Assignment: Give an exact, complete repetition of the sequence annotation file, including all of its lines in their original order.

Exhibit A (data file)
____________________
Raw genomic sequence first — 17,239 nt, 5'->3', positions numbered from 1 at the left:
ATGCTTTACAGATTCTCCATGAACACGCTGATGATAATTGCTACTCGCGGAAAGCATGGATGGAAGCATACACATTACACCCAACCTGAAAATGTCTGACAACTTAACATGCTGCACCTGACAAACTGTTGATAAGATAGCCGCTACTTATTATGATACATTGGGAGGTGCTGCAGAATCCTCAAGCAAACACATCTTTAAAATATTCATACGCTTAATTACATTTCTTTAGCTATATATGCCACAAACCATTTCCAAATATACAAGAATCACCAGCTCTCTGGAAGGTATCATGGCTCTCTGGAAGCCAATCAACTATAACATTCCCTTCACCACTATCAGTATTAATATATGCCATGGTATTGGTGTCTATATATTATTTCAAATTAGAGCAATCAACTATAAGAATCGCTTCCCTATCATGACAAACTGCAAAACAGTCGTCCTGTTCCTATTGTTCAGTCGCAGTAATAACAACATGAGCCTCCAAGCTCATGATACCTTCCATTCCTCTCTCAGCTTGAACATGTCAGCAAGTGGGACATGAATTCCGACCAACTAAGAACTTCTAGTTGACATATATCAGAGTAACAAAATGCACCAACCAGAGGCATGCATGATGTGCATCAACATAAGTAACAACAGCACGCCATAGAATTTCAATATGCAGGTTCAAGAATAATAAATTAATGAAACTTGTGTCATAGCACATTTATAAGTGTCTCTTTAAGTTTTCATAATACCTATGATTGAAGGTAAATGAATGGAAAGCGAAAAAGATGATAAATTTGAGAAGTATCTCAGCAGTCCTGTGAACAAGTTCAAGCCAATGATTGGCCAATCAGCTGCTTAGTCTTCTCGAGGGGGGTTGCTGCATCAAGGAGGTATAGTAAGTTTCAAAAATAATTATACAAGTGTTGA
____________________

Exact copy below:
Raw genomic sequence first — 17,239 nt, 5'->3', positions numbered from 1 at the left:
ATGCTTTACAGATTCTCCATGAACACGCTGATGATAATTGCTACTCGCGGAAAGCATGGATGGAAGCATACACATTACACCCAACCTGAAAATGTCTGACAACTTAACATGCTGCACCTGACAAACTGTTGATAAGATAGCCGCTACTTATTATGATACATTGGGAGGTGCTGCAGAATCCTCAAGCAAACACATCTTTAAAATATTCATACGCTTAATTACATTTCTTTAGCTATATATGCCACAAACCATTTCCAAATATACAAGAATCACCAGCTCTCTGGAAGGTATCATGGCTCTCTGGAAGCCAATCAACTATAACATTCCCTTCACCACTATCAGTATTAATATATGCCATGGTATTGGTGTCTATATATTATTTCAAATTAGAGCAATCAACTATAAGAATCGCTTCCCTATCATGACAAACTGCAAAACAGTCGTCCTGTTCCTATTGTTCAGTCGCAGTAATAACAACATGAGCCTCCAAGCTCATGATACCTTCCATTCCTCTCTCAGCTTGAACATGTCAGCAAGTGGGACATGAATTCCGACCAACTAAGAACTTCTAGTTGACATATATCAGAGTAACAAAATGCACCAACCAGAGGCATGCATGATGTGCATCAACATAAGTAACAACAGCACGCCATAGAATTTCAATATGCAGGTTCAAGAATAATAAATTAATGAAACTTGTGTCATAGCACATTTATAAGTGTCTCTTTAAGTTTTCATAATACCTATGATTGAAGGTAAATGAATGGAAAGCGAAAAAGATGATAAATTTGAGAAGTATCTCAGCAGTCCTGTGAACAAGTTCAAGCCAATGATTGGCCAATCAGCTGCTTAGTCTTCTCGAGGGGGGTTGCTGCATCAAGGAGGTATAGTAAGTTTCAAAAATAATTATACAAGTGTTGA